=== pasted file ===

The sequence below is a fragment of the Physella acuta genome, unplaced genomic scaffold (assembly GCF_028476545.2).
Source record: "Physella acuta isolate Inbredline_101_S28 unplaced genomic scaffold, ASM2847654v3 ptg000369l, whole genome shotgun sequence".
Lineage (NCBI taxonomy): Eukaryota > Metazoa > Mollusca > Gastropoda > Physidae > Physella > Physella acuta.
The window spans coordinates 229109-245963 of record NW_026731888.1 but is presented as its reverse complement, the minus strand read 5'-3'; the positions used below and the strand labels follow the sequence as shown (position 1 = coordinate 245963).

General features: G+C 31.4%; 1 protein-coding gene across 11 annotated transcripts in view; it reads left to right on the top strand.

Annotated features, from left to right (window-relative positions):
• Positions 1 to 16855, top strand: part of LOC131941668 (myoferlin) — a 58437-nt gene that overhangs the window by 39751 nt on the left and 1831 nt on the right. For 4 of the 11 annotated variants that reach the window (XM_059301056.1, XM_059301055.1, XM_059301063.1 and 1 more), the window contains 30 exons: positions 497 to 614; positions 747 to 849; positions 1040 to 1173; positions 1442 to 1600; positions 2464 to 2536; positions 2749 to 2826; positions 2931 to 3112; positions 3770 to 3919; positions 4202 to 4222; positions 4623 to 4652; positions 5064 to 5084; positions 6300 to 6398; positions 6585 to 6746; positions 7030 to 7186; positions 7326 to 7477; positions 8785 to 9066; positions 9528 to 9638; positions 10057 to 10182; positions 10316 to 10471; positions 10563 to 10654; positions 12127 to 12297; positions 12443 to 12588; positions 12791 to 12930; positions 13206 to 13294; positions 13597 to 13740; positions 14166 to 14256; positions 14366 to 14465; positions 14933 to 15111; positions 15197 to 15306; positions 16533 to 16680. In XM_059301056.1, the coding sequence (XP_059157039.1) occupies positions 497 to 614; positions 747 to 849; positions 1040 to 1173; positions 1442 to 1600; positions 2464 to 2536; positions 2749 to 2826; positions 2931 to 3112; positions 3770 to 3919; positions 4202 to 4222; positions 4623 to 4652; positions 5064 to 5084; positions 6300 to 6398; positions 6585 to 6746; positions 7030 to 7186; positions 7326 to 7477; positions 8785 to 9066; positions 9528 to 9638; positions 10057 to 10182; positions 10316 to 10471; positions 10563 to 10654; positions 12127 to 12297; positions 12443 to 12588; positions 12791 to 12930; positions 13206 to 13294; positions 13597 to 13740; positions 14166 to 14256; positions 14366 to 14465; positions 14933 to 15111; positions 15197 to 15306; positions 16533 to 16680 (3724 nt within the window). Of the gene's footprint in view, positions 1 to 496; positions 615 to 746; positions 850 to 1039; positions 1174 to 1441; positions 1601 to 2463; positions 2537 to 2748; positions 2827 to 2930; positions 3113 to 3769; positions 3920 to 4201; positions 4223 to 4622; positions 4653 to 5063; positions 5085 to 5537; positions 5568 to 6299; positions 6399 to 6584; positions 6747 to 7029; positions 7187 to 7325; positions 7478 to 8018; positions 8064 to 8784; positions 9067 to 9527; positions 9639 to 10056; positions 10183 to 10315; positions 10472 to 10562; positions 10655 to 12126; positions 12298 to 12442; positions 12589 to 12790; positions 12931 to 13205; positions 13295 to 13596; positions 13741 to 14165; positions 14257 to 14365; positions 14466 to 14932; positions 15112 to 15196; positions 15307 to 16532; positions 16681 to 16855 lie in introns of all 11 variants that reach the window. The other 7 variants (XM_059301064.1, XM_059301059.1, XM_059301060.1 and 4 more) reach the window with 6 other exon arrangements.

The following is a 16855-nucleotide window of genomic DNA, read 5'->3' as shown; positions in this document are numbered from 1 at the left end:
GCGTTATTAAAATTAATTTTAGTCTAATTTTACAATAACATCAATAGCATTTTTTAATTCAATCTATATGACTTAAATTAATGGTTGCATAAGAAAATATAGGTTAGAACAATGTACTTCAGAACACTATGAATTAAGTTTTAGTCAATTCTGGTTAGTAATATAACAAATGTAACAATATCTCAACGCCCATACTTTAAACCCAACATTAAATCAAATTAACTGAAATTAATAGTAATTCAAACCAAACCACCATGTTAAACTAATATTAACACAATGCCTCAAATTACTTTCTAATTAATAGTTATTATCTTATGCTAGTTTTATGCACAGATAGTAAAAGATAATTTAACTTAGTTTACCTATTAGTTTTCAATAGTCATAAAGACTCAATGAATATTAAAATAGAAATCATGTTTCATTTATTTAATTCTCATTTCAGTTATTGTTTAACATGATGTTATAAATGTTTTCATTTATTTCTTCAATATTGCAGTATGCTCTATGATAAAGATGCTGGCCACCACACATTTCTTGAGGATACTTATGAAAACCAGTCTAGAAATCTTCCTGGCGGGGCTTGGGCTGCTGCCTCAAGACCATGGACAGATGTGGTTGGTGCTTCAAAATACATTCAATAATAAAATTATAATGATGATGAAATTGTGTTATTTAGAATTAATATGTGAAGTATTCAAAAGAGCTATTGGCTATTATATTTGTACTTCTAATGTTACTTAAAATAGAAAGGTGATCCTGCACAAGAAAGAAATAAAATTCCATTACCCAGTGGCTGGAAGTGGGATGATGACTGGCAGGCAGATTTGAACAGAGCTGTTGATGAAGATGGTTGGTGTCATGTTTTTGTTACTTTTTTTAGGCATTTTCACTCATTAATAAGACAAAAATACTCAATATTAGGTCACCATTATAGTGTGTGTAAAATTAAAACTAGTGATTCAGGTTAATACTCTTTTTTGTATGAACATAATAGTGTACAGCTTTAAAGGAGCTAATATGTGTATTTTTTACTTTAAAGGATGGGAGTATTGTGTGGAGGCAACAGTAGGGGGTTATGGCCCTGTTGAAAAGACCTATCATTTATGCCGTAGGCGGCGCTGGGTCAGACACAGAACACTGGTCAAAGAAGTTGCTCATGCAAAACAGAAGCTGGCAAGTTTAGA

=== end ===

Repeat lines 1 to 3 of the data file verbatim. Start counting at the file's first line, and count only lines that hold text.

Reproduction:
The sequence below is a fragment of the Physella acuta genome, unplaced genomic scaffold (assembly GCF_028476545.2).
Source record: "Physella acuta isolate Inbredline_101_S28 unplaced genomic scaffold, ASM2847654v3 ptg000369l, whole genome shotgun sequence".
Lineage (NCBI taxonomy): Eukaryota > Metazoa > Mollusca > Gastropoda > Physidae > Physella > Physella acuta.